ATHENS

Benaki Museum of Islamic Art

An islamic collection in the heart of Athens

Founded on the walls of ancient Athens, the Benaki Museum of Islamic Art houses a celebrated collection of ceramics, metalwork, textiles, jewellery and other works of art from across the Islamic world. It hosts temporary exhibitions and on the top floor a cafe with a breathtaking view over the archaeological site of Keramikos.
Antonis Benakis initially started collecting in Egypt at the beginning of the 20th century. At the same time many similar collections were created in Europe and America, which, in many cases, complement the Benaki Museum collection.

The complex comprises a three-storey house and a two-storey house, the facades of which were listed in 1989.

The Benaki Museum collection of Islamic art, ranks among the most important in the world. It includes examples of all its local variations from as far as India, Persia, Mesopotamia, Asia Minor, the Middle East, Arabia, Egypt, North Africa, Sicily and Spain.

The evolution of Islamic civilisation from the first appearance of Islam up to the Ottoman period and the corresponding development of Islamic art up to the 19th c. are demonstrated by more than 8,000 works of art, including ceramics, gold, metalwork, textiles and glass, smaller groupings of bone objects, inscribed funerary steles and weaponry, as well as the marble-faced interior of a reception room from a 17th-century Cairo mansion. The two carved wooden memorial door panels from 8th century Mesopotamia rank amongst the more important objects in the collection, as do the unique reed wat from 10th -century Tiberias, the small brass box bearing the signature of Ismail ibn al-Ward al-Mausili dated 1200, the bronze astrolabe of Ahmad ibn al-Sarraj dated 1328/29, and the famous 16th century velvet saddle from Bursa.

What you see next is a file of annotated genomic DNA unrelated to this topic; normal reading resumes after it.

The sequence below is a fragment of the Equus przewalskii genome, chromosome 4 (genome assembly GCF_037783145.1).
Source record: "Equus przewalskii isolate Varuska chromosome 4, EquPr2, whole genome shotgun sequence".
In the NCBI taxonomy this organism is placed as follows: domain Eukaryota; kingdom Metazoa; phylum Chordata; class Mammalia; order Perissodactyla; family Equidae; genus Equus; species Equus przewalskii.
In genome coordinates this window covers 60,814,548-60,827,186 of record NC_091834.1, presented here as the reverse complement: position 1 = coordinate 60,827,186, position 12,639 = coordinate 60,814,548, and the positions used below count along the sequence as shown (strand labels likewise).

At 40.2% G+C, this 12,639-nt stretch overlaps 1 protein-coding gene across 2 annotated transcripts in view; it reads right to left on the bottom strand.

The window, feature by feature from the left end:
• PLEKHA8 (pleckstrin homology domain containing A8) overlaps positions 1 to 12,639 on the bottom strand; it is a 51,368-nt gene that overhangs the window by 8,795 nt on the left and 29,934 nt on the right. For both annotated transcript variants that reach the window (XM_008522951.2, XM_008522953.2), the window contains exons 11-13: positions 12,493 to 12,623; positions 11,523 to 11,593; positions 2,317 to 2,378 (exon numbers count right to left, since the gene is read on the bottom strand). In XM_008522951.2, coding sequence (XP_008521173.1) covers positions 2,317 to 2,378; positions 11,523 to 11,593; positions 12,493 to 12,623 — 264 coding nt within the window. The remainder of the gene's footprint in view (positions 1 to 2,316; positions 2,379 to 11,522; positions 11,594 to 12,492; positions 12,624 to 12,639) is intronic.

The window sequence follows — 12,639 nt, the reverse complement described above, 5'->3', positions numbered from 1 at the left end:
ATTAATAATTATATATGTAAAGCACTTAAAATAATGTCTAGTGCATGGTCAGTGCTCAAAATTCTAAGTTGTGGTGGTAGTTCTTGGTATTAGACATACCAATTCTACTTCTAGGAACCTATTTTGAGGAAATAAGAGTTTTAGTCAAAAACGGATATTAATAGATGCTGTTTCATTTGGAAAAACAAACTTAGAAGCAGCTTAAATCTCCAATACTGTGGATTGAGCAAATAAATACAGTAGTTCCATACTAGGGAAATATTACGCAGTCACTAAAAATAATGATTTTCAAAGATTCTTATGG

Coffee shop

The museum’s traditional coffee shop faces the archaeological site of the Kerameikos cemetery, Thiseion and the Acropolis. Have your lunch or coffee break here and enjoy the food which bears Arabic influences, matching the surroundings.

The Islamic Art collections are exhibited in the Museum of Islamic Art, housed in the neo-classical building complex that was donated by Lambros Eftaxias. It is located in the historic centre of Athens, near the ancient Kerameikos cemetery.